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  • We're repeatedly given messages that we live in sexually enlightened times.

  • That we belong to a liberated age and therefore the implication is that we

  • ought by now, to be finding sex a straightforward and un-troubling matter

  • we're not after all Victorians or prudes. The standard narrative of our release

  • from past inhibitions go something like this. For thousands of years

  • right across the globe due to a devilish combination of religious bigotry and

  • pedantic social customs people were afflicted by a ridiculous sense of

  • confusion and guilt around sex.

  • They thought their hands would fall off if they masturbated.

  • They believed they might be burned in a vat of oil because they ogle [look at] someone's ankle.

  • They had no clue about erections or clitorises. They will see that

  • sometime between the first World War and the launch of Sputnik 1,

  • things change for the better. Finally people started wearing bikinis, admitted

  • to masturbating, grew able to mention cunnilingus in social context, started to

  • watch porn films, and became deeply comfortable with a topic which had

  • almost unaccountably been a source of needless carotid frustration

  • for most of human history.

  • It seems almost inconceivable now how hung up our ancestors had been.

  • Sex came to be perceived as a useful, refreshing,

  • and physically reviving pass time: a bit like tennis.

  • The one that could sit perfectly well within the context of

  • bourgeois [middle class] family life once the kids were in bed.

  • This narrative of enlightenment and progress, however flattering

  • it may be to the modern age, conveniently skirts an unbutching fact.

  • We remain hugely conflicted, embarrassed, ashamed, and ought about sex.

  • Sex refuses to match up simply with love

  • and remains as difficult to subject as ever, with

  • one added complication: it's meant to be so simple.

  • In reality, none of us approaches sex

  • as we meant to: with a cheerful, sporting, non-obsessive, clean, loyal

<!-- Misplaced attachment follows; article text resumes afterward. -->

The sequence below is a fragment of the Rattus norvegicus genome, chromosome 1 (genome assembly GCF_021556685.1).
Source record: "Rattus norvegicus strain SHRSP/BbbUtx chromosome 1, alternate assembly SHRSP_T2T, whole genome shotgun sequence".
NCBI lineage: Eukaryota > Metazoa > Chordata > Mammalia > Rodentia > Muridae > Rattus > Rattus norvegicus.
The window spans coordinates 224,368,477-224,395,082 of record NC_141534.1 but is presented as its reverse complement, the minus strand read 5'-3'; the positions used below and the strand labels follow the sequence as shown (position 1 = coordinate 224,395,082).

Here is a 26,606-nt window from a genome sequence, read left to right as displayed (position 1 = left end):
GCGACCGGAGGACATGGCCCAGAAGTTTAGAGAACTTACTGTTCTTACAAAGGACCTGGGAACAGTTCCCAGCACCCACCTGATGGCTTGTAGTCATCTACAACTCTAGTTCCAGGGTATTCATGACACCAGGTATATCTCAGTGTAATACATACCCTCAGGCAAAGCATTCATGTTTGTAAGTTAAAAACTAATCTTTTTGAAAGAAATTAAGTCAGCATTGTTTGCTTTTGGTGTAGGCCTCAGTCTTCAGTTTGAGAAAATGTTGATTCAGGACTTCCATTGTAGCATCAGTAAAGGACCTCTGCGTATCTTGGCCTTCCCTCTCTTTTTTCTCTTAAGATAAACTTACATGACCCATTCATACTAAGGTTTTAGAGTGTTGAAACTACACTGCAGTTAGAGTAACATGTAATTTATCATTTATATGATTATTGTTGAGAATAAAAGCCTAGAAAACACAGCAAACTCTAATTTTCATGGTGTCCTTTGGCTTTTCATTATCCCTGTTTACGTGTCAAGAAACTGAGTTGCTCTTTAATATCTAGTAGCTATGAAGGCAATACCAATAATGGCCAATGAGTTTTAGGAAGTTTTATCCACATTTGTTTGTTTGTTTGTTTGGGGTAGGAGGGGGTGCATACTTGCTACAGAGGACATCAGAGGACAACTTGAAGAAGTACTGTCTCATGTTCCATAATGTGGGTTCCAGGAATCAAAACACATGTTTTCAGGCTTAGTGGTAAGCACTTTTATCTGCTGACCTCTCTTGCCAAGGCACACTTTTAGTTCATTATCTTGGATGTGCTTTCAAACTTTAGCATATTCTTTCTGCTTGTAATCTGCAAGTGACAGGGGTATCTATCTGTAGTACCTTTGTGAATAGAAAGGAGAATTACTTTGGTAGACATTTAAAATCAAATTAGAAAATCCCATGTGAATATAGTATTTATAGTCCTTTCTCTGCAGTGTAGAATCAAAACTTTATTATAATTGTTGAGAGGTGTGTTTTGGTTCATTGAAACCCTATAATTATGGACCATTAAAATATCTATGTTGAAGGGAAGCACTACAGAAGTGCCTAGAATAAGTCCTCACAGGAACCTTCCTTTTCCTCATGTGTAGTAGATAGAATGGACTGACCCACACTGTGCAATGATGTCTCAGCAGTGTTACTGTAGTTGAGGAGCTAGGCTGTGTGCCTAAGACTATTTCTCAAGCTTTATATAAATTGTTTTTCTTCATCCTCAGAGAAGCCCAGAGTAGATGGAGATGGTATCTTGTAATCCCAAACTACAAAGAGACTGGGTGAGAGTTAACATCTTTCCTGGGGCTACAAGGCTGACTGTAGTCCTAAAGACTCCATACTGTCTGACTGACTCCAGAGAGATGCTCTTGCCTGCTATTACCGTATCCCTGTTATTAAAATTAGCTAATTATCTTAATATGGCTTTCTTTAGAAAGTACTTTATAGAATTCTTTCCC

• well-adjusted outlook that we convinced ourselves is the norm.

  • We are universally odd around sex, but only in relation to

  • some highly and cruelly distorted ideals of normality.

  • Most of what we are sexually remains very frightening to communicate to

  • anyone whom we would want to think well of us.

  • People in love constantly, instinctively, hold back from

  • sharing more than a fraction of their desires and tastes out of a fear,

  • not without foundation, of generating intolerable disgust in their partners.

  • In the choice between being loved and being honest, most of us choose the former.

  • But we are then burdened by sexuality, which refuses to stop haunting us.

  • We suffer, and yet may find it easier to die without having had certain conversations.

  • The priority seems evident: to find a way to talk

  • to ourselves and our partners about who we really are, to tell one another

  • without setting off catastrophic panic, offense, or fear

  • what sex really makes us want. It may be someone else or them in a uniform.

  • At the heart of the dilemma is how simultaneously to appear normal

  • and yet achieve honesty about our sexual appetites.

  • Our commitment to feeling normal is important and touching.

  • It means being, or at least trying very hard to be: patient, gentle,

  • considerate, Democratic, intelligent, and devoted to treating people with

  • respect and loyalty, and yet, our sexual imaginations simply refuse

  • to bow to any normative parameters.

  • To start the list, here are just some of the unpalatable truths

  • that stir in our sexual imaginations.

  • It's very rare to maintain sexual interest in only

  • one person, however much one loves them, beyond more than a few years.

  • It's entirely possible to love one's partner and regularly want to have sex

  • with complete strangers. One can be a kind, respectable, and democratic person

  • and at the same time want to flog, hurt, and humiliate a sexual partner

  • who'll be on the receiving end of a very rough treatment.

  • It may be easier to be excited by someone one dislikes

  • or thinks nothing of, then by someone one loves and respects.

  • Though we may try to tame them, our sexual desires remain

  • often an absurd, irreconcilable conflict with many of our highest commitments and

  • values. We need to admit to ourselves that whatever the self congratulation,

  • sexual liberation has never, in fact, happened.

  • This is about more than the ability to wear a bikini. We remain imprisoned,

  • fearful, and ashamed, sometimes with few options but to life for the sake of love

  • true liberation is a challenge that remains before us as we patiently build

  • up the courage to admit to the nature of our desires and learn to talk to our

  • loved ones with pioneering honesty about the contents of our own minds.

  • [LIGHT SWITCH CLICKS]

We're repeatedly given messages that we live in sexually enlightened times.

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性的非解放 (Sexual Non-Liberation)

  • 105 12
    Ken Song に公開 2021 年 01 月 14 日
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